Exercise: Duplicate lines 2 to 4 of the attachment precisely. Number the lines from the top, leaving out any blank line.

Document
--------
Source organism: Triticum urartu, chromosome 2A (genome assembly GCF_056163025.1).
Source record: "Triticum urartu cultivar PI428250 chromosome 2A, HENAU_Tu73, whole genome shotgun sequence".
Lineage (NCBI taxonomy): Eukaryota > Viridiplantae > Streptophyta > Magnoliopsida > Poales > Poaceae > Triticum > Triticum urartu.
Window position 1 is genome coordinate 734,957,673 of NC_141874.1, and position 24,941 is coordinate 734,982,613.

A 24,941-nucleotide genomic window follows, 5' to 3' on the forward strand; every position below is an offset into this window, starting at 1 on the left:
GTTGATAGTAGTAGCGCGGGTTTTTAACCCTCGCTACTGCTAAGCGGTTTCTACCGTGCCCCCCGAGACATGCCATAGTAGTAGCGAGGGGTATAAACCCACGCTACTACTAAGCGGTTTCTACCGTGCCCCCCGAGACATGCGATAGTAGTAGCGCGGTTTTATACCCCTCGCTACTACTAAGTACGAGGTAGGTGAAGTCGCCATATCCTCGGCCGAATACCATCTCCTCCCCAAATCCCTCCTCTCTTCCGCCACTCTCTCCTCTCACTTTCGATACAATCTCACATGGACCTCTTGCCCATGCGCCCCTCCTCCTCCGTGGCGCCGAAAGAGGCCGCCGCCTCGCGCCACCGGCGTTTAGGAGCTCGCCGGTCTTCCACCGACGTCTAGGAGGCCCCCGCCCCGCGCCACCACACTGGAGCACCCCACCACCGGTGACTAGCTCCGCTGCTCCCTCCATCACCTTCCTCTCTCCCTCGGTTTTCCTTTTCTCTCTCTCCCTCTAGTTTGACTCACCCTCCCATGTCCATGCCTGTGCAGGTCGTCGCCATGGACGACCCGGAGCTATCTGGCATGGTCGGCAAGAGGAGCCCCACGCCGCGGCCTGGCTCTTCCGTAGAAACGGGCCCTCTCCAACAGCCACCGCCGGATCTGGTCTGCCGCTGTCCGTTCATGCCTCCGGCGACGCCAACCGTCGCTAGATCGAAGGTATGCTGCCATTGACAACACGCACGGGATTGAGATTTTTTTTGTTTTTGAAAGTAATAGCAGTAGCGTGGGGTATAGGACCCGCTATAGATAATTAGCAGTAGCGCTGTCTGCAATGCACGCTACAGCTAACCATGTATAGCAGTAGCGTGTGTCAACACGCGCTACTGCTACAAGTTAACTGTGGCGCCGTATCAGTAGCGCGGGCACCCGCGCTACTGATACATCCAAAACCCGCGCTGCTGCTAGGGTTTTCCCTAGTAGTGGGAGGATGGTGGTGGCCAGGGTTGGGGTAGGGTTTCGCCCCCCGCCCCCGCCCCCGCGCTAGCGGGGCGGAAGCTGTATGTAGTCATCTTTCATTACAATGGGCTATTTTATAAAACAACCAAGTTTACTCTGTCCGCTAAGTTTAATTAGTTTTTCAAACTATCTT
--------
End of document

Source record: "Triticum urartu cultivar PI428250 chromosome 2A, HENAU_Tu73, whole genome shotgun sequence".
Lineage (NCBI taxonomy): Eukaryota > Viridiplantae > Streptophyta > Magnoliopsida > Poales > Poaceae > Triticum > Triticum urartu.
Window position 1 is genome coordinate 734,957,673 of NC_141874.1, and position 24,941 is coordinate 734,982,613.